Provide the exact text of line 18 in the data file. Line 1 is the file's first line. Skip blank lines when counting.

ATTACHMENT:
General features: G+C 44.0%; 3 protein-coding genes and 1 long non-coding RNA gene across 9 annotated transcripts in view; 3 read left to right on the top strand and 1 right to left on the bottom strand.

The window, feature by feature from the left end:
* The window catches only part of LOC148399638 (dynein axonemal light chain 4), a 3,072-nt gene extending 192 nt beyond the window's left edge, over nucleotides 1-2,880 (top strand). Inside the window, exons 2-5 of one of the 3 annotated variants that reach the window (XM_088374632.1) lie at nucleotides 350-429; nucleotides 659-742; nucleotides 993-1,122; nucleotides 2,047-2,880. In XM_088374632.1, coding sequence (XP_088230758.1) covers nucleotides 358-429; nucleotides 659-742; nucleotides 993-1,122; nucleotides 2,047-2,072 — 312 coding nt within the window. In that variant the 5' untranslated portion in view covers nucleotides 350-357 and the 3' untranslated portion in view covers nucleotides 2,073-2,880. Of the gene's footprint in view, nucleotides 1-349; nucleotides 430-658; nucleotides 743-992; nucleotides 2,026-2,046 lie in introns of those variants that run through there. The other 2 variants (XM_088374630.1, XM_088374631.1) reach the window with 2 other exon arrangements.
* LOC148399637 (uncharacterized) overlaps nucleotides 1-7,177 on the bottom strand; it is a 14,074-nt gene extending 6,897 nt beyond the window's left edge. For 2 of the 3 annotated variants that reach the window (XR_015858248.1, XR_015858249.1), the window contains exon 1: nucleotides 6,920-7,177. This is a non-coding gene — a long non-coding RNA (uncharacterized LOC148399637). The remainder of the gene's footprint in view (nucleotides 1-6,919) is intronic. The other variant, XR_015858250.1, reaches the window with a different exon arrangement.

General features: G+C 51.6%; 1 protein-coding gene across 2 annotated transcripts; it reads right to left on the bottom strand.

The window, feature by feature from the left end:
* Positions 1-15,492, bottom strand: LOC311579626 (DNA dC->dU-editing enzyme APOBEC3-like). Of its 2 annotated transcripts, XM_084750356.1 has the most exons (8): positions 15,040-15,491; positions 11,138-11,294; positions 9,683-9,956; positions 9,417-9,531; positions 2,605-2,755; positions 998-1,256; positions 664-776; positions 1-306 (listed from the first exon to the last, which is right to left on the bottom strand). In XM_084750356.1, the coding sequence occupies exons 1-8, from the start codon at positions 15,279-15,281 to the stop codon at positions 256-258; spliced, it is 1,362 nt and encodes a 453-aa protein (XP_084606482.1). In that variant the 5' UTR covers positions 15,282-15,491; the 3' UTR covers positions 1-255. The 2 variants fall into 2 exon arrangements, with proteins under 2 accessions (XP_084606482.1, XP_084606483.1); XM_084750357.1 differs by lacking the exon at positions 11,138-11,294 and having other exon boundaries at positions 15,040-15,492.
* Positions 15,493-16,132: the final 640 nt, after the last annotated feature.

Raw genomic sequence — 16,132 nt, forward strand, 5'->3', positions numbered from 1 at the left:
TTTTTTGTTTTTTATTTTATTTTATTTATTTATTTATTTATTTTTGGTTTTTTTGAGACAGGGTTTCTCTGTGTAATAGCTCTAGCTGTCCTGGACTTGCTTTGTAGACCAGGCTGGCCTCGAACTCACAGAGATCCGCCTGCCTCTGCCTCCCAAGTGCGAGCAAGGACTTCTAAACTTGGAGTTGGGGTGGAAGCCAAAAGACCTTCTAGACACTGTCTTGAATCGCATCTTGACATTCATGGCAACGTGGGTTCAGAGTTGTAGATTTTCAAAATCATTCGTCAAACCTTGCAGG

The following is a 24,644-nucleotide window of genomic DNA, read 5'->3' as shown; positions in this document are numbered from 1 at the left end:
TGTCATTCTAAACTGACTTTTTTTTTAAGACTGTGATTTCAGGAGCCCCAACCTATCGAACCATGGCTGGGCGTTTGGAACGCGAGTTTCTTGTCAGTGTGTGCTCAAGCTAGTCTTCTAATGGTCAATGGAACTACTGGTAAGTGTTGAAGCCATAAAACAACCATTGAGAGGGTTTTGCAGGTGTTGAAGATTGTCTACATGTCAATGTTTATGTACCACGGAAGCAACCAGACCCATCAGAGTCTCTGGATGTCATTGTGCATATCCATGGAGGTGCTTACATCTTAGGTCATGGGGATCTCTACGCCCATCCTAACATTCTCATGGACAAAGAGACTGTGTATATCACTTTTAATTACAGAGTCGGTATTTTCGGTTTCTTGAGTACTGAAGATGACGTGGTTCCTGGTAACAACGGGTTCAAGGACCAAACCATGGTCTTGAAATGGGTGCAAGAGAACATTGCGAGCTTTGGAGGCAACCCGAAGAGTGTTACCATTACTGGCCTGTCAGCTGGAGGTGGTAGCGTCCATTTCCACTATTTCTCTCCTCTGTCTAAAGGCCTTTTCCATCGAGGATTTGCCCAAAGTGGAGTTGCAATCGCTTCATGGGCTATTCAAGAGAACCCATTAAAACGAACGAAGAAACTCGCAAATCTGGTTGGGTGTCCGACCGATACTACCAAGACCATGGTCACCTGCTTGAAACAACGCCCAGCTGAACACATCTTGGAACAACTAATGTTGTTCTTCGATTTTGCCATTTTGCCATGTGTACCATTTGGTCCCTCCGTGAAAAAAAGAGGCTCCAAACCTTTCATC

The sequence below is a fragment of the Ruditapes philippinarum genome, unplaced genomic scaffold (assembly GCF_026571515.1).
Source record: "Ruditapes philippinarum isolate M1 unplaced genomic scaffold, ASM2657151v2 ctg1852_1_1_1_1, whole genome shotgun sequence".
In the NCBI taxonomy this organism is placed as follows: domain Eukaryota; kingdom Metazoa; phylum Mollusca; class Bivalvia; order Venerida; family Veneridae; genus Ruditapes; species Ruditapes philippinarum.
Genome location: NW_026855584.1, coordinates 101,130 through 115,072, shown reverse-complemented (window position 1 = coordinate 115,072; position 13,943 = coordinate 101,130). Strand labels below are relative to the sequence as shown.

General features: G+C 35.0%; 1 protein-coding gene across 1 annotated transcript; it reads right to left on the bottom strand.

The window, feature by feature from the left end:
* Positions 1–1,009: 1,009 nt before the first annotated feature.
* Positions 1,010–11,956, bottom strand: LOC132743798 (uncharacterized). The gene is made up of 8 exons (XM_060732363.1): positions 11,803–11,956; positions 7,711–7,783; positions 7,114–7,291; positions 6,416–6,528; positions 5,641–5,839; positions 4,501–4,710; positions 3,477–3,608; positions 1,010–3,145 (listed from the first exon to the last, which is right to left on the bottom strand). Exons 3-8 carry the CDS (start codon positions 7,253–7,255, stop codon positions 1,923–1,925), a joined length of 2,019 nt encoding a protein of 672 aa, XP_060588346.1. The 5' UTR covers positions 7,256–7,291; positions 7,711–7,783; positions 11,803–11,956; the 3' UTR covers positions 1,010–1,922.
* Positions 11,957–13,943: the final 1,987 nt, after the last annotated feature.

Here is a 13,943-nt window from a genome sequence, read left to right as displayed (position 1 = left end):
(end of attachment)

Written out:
The window, feature by feature from the left end: